8. 8. Retrieval  Algorithm: Lazy Random walk with restart Justin Bieber, Nicki Minaj, Katy Perry, Shakira, Eminem, Lady Gaga, Jose Mourinho, Selena Gomez, Kim Kardashian, Miley Cyrus, Robert Pattinson, Adele (singer), Steve Jobs, Osama bin Laden, Ron Paul, Twitter, Facebook, Netflix, IPad, IPhone, Touchpad, Kindle, Olympic Games, Cricket, FIFA, Tennis, Mount Everest, Eiffel Tower, Oxford Street, Nubcrburgring, Haiti, Chile, Libya, Egypt, Middle East, Earthquake, Oil spill, Tsunami, Subprime mortgage crisis, Bailout, Terrorism, Asperger syndrome, McDonal's, Vitamin D, Appendicitis, Cholera, Influenza, Pertussis, Vaccine, Childbirth 3 label per query-result pair Wikipedia Yahoo! Answers Combined Precision @ 5 0.668 0.724 0.744 MAP 0.716 0.762 0.782  Annotator agreement (overlap): 0.85  Average overlap in top 5 results: 12% Steve Jobs Yahoo! Answers Jon Rubinstein Timothy Cook Kane Kramer Steve Wozniak Jerry York Wikipedia System 7 PowerPC G4 SuperDrive Power Macintosh Power Computing Corp. 8
  9. 9. Serendipity “making fortunate discoveries by accident” Serendipity = unexpectedness + relevance “Expected” result baselines from web search Serendipity = interestingness + relevance Result interestingness given the query Personal interest in result M. Ge, C. Delgado-Battenfeld, and D. Jannach. Beyond accuracy: evaluating recommender systems by coverage and serendipity. IRecSys 2010. P. Andre, J. Teevan, and S. T. Dumais. From x-rays to silly putty via uranus: Serendipity and its role in web search. SIGCHI 2009. 9
  10. 10. Baseline Data General High Read. Top: 5 entities that occur most frequently WP 0.63 (0.58) 0.56 (0.53) in the top 5 search results provided by YA 0.69 (0.63) 0.71 (0.65) Bing and Google Comb 0.70 (0.61) 0.68 (0.61) Top –WP: same as above, but excluding WP 0.63 (0.58) 0.56 (0.54) the Wikipedia page from the set of YA 0.70 (0.64) 0.71 (0.66) results Comb 0.71 (0.64) 0.68 (0.63) Rel: top 5 entities in the related query WP 0.64 (0.61) 0.57 (0.56) suggestions provided by Bing and Google YA 0.70 (0.65) 0.71 (0.66) Comb 0.72 (0.67) 0.69 (0.65) WP 0.61 (0.54) 0.55 (0.51) YA 0.68 (0.57) 0.69 (0.59) Comb 0.68 (0.55) 0.66 (0.56) Rel + Top: union of Top and Rel | relevant & unexpected | / | unexpected | number of serendipitous results out of all of the unexpected results retrieved | relevant & unexpected | / | retrieved | serendipitous out of all retrieved 10
  11. 11. User-perceived Quality 1. Which result is more relevant to the query? 2. If someone is interested in the query, would they also be interested in these results? 3. Even if you are not interested in the query, are these results interesting to you personally? 4. Would you learn anything new about the query? 11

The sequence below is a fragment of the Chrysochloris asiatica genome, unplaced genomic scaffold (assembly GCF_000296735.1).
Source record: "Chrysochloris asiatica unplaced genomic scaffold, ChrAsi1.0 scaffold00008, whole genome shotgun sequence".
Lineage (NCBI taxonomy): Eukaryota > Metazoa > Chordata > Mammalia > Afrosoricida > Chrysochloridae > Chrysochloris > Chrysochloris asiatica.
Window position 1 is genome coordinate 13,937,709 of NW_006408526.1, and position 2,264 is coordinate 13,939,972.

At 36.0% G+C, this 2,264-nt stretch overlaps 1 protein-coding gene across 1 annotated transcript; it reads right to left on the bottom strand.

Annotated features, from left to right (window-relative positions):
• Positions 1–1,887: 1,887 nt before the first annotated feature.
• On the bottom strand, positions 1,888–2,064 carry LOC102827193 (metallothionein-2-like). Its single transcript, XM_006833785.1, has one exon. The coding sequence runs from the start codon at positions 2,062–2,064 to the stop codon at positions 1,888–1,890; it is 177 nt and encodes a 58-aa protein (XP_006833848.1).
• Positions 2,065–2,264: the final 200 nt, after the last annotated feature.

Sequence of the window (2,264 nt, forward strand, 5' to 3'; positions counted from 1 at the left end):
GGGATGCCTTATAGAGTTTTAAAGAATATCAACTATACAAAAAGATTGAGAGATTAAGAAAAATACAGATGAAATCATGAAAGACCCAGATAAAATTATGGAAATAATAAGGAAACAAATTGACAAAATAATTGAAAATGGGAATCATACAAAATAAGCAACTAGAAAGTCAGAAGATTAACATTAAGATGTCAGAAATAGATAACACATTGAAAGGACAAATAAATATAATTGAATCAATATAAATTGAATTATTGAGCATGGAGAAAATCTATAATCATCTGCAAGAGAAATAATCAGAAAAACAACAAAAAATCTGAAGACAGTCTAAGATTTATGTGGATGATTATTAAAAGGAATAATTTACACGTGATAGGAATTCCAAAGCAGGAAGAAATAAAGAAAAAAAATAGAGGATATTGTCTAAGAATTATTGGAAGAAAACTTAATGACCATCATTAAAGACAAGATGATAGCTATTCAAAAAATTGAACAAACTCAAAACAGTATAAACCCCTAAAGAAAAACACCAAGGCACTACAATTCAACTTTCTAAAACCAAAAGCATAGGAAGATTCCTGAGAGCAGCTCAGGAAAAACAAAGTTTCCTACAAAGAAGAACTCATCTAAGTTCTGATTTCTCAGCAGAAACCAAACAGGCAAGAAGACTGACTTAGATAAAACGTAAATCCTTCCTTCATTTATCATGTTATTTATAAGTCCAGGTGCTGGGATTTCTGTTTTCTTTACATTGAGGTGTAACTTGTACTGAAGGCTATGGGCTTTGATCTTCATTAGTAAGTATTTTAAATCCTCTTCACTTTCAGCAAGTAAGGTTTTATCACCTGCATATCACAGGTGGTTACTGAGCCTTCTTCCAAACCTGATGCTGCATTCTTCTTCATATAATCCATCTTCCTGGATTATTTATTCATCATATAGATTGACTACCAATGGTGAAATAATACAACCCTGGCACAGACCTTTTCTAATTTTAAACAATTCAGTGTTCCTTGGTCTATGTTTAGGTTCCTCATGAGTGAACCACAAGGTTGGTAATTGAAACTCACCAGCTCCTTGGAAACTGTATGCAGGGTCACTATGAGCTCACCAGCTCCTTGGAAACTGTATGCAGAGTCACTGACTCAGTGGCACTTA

12. 12. Interestingness  Labelers provide pairwise comparisons between results; Combine into a reference ranking and Compare result ranking to optimal (Kendall’s tau-b) Agreement: Relevance (83%), Query interest (81%), Personal interest (76%), Learning something new (81%)  Interesting > Relevant Oil Spill  Sweaters for Penguins Robert Pattinson  Water for Elephants WP  Relevant > Interesting Egypt  Ptolemaic Kingdom WP WP & YA Egypt  Cairo Conference WP Netflix  Blu-ray Disc YA J. Arguello, F. Diaz, J. Callan, and B. Carterette. A methodology for evaluating aggregated search results. ECIR 2011. 12
  13. 13. Data General +Topic Which result is more WP 0.162 0.194 relevant to the query? YA 0.336 0.374 Comb 0.201 0.222 If someone is interested in WP 0.162 0.176 the query, would they also YA 0.312 0.343 be interested in the result? Comb 0.184 0.222 Even if you are not interested WP 0.139 0.144 in the query, is the result YA 0.324 0.359 interesting to you personally? Comb 0.168 0.198 Would you learn anything WP 0.167 0.164 new about the query from YA 0.307 0.346 this result? Comb 0.184 0.203 Similarity (Kendall’s tau-b) between result sets and reference ranking Topical category constraint promote results of same topic as query entity Sentiment and Readability constraints hurt performance 13
  14. 14. What did we learn? 1. What connections between entities do web community knowledge portals offer? 2. How do they contribute to an interesting, serendipitous browsing experience? ≠ ANSWERS > ANSWERS 14
  15. 15. 15 Yahoo Confidential & Proprietary